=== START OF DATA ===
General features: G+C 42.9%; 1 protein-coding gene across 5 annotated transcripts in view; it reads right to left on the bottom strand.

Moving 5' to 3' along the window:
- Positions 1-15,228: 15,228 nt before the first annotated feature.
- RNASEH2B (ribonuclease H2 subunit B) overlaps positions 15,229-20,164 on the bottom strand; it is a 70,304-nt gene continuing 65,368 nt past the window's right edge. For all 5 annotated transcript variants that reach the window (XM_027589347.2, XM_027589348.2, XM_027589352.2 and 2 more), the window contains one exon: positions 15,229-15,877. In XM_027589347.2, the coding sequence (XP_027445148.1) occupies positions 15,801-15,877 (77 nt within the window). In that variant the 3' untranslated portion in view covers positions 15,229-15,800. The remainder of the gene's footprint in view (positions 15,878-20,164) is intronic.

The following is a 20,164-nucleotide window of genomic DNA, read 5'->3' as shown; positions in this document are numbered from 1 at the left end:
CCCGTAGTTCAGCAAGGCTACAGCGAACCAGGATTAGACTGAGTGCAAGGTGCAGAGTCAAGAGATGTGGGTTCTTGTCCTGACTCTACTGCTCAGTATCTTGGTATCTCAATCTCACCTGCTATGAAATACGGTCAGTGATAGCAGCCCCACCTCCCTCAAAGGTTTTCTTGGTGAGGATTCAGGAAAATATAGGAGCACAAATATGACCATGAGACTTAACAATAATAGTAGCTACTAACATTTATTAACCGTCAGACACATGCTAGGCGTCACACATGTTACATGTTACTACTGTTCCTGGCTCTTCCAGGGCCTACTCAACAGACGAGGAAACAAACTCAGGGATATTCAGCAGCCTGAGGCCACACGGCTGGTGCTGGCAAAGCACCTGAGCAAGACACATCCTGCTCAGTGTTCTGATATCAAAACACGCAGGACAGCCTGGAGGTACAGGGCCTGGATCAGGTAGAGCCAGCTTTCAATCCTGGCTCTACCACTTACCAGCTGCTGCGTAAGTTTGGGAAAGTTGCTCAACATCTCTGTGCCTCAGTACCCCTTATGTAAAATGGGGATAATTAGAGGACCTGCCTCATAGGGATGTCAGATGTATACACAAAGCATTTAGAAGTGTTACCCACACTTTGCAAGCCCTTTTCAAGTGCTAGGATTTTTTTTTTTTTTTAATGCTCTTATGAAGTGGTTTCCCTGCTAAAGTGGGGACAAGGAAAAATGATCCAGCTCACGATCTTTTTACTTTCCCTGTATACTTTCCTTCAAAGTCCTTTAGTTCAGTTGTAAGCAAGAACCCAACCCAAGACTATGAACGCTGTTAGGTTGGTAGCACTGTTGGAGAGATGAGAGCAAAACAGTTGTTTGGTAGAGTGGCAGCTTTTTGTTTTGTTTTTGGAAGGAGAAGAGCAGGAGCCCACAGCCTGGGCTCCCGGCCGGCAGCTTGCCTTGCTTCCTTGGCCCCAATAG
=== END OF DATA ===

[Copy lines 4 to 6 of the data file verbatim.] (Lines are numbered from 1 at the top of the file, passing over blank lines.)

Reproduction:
- RNASEH2B (ribonuclease H2 subunit B) overlaps positions 15,229-20,164 on the bottom strand; it is a 70,304-nt gene continuing 65,368 nt past the window's right edge. For all 5 annotated transcript variants that reach the window (XM_027589347.2, XM_027589348.2, XM_027589352.2 and 2 more), the window contains one exon: positions 15,229-15,877. In XM_027589347.2, the coding sequence (XP_027445148.1) occupies positions 15,801-15,877 (77 nt within the window). In that variant the 3' untranslated portion in view covers positions 15,229-15,800. The remainder of the gene's footprint in view (positions 15,878-20,164) is intronic.

The following is a 20,164-nucleotide window of genomic DNA, read 5'->3' as shown; positions in this document are numbered from 1 at the left end:
CCCGTAGTTCAGCAAGGCTACAGCGAACCAGGATTAGACTGAGTGCAAGGTGCAGAGTCAAGAGATGTGGGTTCTTGTCCTGACTCTACTGCTCAGTATCTTGGTATCTCAATCTCACCTGCTATGAAATACGGTCAGTGATAGCAGCCCCACCTCCCTCAAAGGTTTTCTTGGTGAGGATTCAGGAAAATATAGGAGCACAAATATGACCATGAGACTTAACAATAATAGTAGCTACTAACATTTATTAACCGTCAGACACATGCTAGGCGTCACACATGTTACATGTTACTACTGTTCCTGGCTCTTCCAGGGCCTACTCAACAGACGAGGAAACAAACTCAGGGATATTCAGCAGCCTGAGGCCACACGGCTGGTGCTGGCAAAGCACCTGAGCAAGACACATCCTGCTCAGTGTTCTGATATCAAAACACGCAGGACAGCCTGGAGGTACAGGGCCTGGATCAGGTAGAGCCAGCTTTCAATCCTGGCTCTACCACTTACCAGCTGCTGCGTAAGTTTGGGAAAGTTGCTCAACATCTCTGTGCCTCAGTACCCCTTATGTAAAATGGGGATAATTAGAGGACCTGCCTCATAGGGATGTCAGATGTATACACAAAGCATTTAGAAGTGTTACCCACACTTTGCAAGCCCTTTTCAAGTGCTAGGATTTTTTTTTTTTTTTAATGCTCTTATGAAGTGGTTTCCCTGCTAAAGTGGGGACAAGGAAAAATGATCCAGCTCACGATCTTTTTACTTTCCCTGTATACTTTCCTTCAAAGTCCTTTAGTTCAGTTGTAAGCAAGAACCCAACCCAAGACTATGAACGCTGTTAGGTTGGTAGCACTGTTGGAGAGATGAGAGCAAAACAGTTGTTTGGTAGAGTGGCAGCTTTTTGTTTTGTTTTTGGAAGGAGAAGAGCAGGAGCCCACAGCCTGGGCTCCCGGCCGGCAGCTTGCCTTGCTTCCTTGGCCCCAATAG